Sunday, November 17, 2019

Yesterday, Today & Tomorrow In Corporate-Controlled Speech

The tech investor Marc Andreessen once said that in the future, there will be two types of people:
“People who tell computers what to do, and people who are told by computers what to do.”
(Also that thing about the boot & the human face.)

Kevin Roose / New York Times:
As millions pay for premium subscriptions to have a “clean” digital media experience, privacy and freedom from advertising are gradually becoming luxury goods  —  Photo illustration by Maurizio Cattelan and Pierpaolo Ferrari  —  A decade ago, an internet video start …
Ashkan Soltani / @ashk4n:   How freedom from advertising, not just privacy, is a luxury good ‘in the future, there will be two types of people: “people who tell computers what to do, and people who are told by computers what to do”’
Sam Lessin / @lessin:   It is kinda interesting to watch the idea that privacy is a ‘premium good’ go mainstream in NYT articles. The tech world has been talking about this inversion as obvious for 10+ years.. i.e. this is me making this point in @jeffjarvis book in 2010!
Albert Lloreta / @albertlloreta:   'You've always had Louis Vuitton handbags. Now you have software that makes you feel the same way.'
Rowan Walrath / @rowanwalrath:   “We have not fully appreciated how much of our internet experience is shaped by socioeconomic status, and the magnitude of the tax the internet imposes on lower-income users in the form of data-sucking devices and predatory ads.”
Dwight Silverman / @dsilverman:   “It's not surprising that given the choice between a free, seedy internet and a costly, orderly one, more people are opening their wallets.” The “premium” internet vs. the free one. Via the @NYTmag - behind a paywall, natch.
Bear Braumoeller / @prof_bearb:   I genuinely can't tell whether this is a sincere and profoundly blinkered attempt to portray paid internet services as classist, or a brilliantly subtle attempt to promote them. (Or both.)
David Montgomery / @dhmontgomery:   “Paying for goods and services online used to mean you were an easy mark — someone too lazy or unsophisticated to figure out the necessary hacks and workarounds. Now, subscriptions are a status symbol.” @kevinroose on the New Internet:
Daniel Tunkelang / @dtunkelang:   “Free” was always a lie. If you aren't paying for the product, you are the product — and you're paying with your attention, data, or worse. As Joan Didion said, people with self-respect know the price of things.
Mathew Ingram / @mathewi:   “In the moment, it felt vaguely like extortion — as if $11.99 was the price not just of uninterrupted entertainment but also of fencing off my brain from low-rent scammers and opportunists”
Silvia Pareschi / @silviapareschi2:   The tech investor Marc Andreessen once said that in the future, there will be two types of people: “people who tell computers what to do, and people who are told by computers what to do.”
Frank Pasquale / @frankpasquale:   “Fortnite character skins — they're like costumes for your avatar — have become a source of social cachet for young kids. Poorer kids who use the free, default skin inside the game report being bullied by their peers who can afford to buy rarer ones.”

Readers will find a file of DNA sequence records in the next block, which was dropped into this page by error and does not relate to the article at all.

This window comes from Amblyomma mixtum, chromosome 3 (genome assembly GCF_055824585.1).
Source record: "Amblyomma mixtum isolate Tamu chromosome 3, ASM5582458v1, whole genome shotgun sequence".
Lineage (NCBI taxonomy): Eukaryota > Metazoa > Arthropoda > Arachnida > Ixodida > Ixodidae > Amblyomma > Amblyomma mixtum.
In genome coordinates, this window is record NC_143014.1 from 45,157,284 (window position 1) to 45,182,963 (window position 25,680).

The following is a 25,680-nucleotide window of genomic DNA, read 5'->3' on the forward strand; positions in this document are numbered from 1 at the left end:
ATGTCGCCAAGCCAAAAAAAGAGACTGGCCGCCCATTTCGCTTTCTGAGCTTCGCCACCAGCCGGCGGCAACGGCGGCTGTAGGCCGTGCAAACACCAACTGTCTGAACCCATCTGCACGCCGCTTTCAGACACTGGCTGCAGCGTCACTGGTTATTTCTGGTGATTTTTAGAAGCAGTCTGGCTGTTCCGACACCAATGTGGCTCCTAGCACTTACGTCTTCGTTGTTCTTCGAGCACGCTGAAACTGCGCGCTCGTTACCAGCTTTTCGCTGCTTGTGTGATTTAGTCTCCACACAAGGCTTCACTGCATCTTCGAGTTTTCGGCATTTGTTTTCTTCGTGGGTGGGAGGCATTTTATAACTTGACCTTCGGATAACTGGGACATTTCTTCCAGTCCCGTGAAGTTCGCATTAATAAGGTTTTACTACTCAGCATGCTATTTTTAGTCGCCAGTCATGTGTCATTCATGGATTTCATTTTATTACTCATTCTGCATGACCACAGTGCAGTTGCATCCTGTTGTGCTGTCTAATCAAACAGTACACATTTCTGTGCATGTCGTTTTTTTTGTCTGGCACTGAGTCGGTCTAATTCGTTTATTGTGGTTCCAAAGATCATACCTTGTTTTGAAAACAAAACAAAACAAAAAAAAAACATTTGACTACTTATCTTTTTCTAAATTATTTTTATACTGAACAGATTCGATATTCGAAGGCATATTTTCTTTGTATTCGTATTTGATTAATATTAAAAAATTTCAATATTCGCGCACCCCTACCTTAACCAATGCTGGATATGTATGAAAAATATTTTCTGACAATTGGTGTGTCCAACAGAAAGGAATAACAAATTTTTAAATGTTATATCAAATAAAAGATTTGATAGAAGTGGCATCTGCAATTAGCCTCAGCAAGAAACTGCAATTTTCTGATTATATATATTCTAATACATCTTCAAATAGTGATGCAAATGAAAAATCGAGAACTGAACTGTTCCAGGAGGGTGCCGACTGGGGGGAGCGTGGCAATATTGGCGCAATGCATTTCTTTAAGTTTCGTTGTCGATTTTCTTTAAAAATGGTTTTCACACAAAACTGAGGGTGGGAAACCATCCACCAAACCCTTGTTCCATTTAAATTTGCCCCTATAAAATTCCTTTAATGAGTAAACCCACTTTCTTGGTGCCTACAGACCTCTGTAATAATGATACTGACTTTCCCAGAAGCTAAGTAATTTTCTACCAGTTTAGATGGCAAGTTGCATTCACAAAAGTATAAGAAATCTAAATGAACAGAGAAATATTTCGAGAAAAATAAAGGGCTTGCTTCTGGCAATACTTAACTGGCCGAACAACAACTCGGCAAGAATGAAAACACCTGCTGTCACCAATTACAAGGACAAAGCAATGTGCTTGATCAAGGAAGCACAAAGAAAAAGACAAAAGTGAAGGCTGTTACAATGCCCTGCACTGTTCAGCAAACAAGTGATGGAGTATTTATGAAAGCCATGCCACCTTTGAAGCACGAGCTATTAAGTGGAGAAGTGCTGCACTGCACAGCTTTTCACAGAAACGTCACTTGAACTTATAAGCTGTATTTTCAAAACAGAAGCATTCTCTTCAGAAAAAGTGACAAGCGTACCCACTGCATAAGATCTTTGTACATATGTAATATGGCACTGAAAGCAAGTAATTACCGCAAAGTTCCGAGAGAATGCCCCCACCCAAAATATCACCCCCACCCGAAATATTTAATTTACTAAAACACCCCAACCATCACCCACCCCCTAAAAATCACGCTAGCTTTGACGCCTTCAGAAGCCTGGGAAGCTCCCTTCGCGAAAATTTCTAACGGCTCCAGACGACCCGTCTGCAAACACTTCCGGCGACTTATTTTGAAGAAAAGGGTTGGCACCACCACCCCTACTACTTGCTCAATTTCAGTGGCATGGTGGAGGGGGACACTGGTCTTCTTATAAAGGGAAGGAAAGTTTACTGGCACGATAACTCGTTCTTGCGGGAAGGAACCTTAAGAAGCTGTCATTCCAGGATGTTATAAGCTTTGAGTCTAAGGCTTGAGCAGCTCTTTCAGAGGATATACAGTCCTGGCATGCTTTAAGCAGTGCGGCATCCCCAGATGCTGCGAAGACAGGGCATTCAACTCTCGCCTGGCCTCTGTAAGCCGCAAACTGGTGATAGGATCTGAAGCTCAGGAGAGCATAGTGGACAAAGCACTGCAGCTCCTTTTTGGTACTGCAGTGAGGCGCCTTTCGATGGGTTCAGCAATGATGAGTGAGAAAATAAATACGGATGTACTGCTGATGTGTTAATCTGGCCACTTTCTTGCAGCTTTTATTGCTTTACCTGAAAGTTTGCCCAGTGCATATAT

John Zhu / @jzheel:   This is a pretty crappy take, mainly bc the examples don't back up the premise. Freedom from ads/"online cesspool" is NOT the value proposition for Netflix, Hulu, Spotify, etc.
Parmy Olson / @parmy:   “If privacy becomes an expensive add-on, the rich and the poor will have very different experiences of the internet.” Great write-up of where this trend is going.
Kevin Roose / @kevinroose:   I wrote an essay for the @NYTmag's tech and design issue about the “luxury internet” — a kind of digital farm-to-table movement for people who want to pay to escape the clunky, predatory free internet and inhabit tasteful, private spaces instead.
more at Techmeme »

Also This:

Sam Tabachnik / Denver Post:
Craig Silverman, a talk radio host on the conservative Colorado station KNUS, says he was cut off mid-show and fired after segment criticizing President Trump  —  Craig Silverman, a former chief deputy district attorney in Denver and talk-show host on the conservative 710 KNUS radio station …
Jake Tapper / @jaketapper:   Denver Post: Radio host Craig Silverman cut off mid-show for criticizing President Trump
Jeremy Fuster / The Wrap:   Conservative Denver Radio Host Fired Midshow After Criticizing Trump
Tracy Connor / The Daily Beast:   Denver Radio Host Booted Mid-Show for Trump Criticism
Alex Seitz-Wald / @aseitzwald:   “Silverman's show page appears to have been removed from the station's website. A link to his show gives a “404 Error — NotFound.”
Brian Stelter / @brianstelter:   This host will join me live on Sunday's @ReliableSources on CNN:
Matthew Yglesias / @mattyglesias:   This seems in some ways like a bigger deal than a contretemps at a student newspaper
Bob Brigham / Raw Story:   Radio host taken off air mid-show after replaying clip of him discussing Trump and Roy Cohn
Joe Walsh / @walshfreedom:   Pathetic. @craigscolorado was a great, honest voice on the radio. But @SalemMediaGrp & almost all of conservative talk radio don't want honesty. They want Trump worship. Salem got rid of @MedvedSHOW because he wouldn't worship Trump & they pressured me to worship Trump. Pathetic.
Axe fell quickly, didn't it? Must be the thinner atmosphere of the Mile-High City.

1 comment:

Anonymous said...

...that boot face thing might just be Orwell